Matriculants found to have cheated could be banned from writing matric for the next three years, the education department said in Durban on Monday.
In addition, officials found to be complicit in suspected mass cheating in KwaZulu-Natal and the Eastern Cape could face criminal charges, basic education department spokesman Elijah Mhlanga told reporters.
“Criminal charges? It is a possibility. There is some element of fraud and misrepresentation.”
He said invigilators found to have been complicit would face disciplinary inquiries that could lead to letters of final warning or even dismissal.
Hearings into the alleged cheating at 20 exam centres in KwaZulu-Natal were set to begin in Durban on Monday.
“Their results could be declared null and void and they could be barred from writing [matric exams]for the next three years,” Mhlanga said of the matrics found to have cheated.
He said the extent to which pupils and invigilators were punished would depend on their involvement in the cheating.
Mhlanga would not say how many students or invigilators were believed to have been involved, but that most of the 20 implicated exam centres in KwaZulu-Natal were in rural areas.
Umalusi spokesman Lucky Ditaunyane said it was the first time the monitoring body had detected such mass cheating. He expected the department to submit a report to Umalusi by 27 January.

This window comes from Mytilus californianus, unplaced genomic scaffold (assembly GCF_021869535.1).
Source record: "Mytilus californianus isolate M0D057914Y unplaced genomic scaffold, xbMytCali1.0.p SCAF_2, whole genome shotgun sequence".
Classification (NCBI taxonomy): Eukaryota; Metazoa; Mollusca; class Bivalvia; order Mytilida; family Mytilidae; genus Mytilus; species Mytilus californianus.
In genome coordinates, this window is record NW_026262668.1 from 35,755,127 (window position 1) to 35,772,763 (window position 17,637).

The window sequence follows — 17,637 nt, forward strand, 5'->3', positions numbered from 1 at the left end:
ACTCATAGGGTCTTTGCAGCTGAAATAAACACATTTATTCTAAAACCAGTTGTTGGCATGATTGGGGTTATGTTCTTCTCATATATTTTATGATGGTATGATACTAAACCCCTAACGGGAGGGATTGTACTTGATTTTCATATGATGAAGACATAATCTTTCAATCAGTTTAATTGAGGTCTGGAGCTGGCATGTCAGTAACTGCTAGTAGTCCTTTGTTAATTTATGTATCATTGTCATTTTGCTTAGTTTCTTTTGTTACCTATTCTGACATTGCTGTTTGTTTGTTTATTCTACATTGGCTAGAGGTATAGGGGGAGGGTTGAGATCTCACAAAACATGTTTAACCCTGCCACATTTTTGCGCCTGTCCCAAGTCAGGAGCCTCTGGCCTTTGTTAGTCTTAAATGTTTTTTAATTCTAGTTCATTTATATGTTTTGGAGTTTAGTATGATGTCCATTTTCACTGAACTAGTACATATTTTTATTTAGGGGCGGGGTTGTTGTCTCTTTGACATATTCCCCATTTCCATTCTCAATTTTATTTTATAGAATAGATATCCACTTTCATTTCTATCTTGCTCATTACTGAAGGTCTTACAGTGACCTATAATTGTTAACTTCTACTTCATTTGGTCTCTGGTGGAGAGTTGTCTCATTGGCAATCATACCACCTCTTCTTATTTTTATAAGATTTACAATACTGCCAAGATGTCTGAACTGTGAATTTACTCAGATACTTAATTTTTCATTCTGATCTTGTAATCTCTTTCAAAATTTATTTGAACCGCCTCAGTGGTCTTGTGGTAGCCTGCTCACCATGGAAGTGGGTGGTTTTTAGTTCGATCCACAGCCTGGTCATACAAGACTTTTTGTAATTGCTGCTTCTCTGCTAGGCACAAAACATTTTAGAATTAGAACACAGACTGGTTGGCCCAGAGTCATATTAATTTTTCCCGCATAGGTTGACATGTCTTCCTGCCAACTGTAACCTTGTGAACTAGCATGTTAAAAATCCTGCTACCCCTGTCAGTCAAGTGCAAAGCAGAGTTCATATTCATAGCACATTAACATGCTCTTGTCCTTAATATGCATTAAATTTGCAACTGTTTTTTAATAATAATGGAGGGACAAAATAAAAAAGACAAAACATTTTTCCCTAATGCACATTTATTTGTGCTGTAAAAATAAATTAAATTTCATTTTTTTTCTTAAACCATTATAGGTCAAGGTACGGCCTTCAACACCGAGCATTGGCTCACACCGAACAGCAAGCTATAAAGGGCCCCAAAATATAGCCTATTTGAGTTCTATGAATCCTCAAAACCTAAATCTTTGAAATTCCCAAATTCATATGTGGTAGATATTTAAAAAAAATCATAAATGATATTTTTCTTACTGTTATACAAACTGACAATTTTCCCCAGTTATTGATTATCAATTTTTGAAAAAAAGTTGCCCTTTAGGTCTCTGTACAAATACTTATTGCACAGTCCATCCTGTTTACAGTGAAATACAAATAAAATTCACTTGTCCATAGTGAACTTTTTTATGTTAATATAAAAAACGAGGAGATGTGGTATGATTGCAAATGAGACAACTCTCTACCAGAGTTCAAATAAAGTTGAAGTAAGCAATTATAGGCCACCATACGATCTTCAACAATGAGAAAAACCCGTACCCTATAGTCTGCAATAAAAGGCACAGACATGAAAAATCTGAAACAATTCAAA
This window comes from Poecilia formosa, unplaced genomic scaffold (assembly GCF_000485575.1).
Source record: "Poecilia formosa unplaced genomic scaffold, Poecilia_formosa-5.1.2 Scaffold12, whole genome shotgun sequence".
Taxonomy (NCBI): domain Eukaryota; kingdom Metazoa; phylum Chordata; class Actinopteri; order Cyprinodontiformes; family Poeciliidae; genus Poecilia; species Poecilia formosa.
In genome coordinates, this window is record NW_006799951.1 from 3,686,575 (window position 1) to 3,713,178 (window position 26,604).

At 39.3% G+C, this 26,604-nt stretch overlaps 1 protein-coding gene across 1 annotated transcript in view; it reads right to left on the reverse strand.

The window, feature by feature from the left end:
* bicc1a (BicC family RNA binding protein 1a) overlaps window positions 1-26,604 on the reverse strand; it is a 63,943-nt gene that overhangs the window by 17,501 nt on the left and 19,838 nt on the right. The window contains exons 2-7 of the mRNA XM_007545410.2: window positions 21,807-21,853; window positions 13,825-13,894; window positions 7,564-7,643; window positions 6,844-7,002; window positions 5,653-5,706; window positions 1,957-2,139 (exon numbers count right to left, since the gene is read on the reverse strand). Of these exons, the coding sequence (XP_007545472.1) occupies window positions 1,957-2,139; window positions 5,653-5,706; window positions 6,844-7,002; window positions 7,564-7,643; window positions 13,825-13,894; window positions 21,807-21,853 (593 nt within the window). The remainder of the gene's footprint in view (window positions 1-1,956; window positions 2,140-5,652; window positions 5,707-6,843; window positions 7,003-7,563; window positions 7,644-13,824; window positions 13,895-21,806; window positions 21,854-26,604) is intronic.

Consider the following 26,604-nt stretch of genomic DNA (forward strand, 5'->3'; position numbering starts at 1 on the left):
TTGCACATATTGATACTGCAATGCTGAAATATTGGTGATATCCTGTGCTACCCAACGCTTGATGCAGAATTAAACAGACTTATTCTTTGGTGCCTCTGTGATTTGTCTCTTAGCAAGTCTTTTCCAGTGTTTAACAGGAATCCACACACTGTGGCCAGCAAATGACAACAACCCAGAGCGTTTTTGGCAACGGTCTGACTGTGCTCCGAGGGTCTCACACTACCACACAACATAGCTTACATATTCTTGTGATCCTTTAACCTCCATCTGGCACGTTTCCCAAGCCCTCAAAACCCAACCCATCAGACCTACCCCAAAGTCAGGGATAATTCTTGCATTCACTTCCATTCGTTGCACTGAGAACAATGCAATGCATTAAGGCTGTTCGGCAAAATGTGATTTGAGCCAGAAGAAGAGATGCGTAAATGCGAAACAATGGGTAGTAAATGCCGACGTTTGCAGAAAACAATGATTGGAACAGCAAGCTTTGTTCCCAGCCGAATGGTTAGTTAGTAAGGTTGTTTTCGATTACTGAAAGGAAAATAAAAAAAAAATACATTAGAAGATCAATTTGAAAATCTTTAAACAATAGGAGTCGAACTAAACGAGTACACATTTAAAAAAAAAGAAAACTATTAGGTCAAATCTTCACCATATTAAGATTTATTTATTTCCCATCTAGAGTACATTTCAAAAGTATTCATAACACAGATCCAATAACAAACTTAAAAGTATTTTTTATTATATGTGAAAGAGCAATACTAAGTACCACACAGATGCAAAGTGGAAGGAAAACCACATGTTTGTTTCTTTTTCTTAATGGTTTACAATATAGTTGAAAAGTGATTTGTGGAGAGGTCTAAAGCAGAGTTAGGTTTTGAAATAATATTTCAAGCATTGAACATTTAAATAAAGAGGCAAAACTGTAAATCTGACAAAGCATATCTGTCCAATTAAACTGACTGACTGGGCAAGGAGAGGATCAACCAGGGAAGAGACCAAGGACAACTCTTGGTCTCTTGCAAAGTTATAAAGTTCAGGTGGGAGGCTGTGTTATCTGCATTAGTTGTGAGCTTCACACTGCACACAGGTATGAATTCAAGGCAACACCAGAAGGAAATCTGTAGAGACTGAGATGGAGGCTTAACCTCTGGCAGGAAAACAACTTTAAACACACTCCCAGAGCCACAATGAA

Mhlanga said those pupils who would be questioned were entitled to have a parent or legal guardian present. Those who wanted to have legal representation however needed to inform the department first.
He said that during the course of Monday morning the department, Umalusi and teacher unions had agreed on procedures for the hearings.
Mhlanga said there would be an appeal process for those found guilty.
The Democratic Alliance welcomed the investigation.
“This is not the first time that the KZN education department has been placed in the spotlight when it comes to cheating during examinations,” the party’s KwaZulu-Natal education spokesman Mbali Ntuli said.
The party expected KwaZulu-Natal education MEC Peggy Nkonyeni and her department to take a more proactive stand.
To keep launching investigations after the fact was not good enough.
“In the Eastern Cape there are 16 exam centres that are being investigated.” — Sapa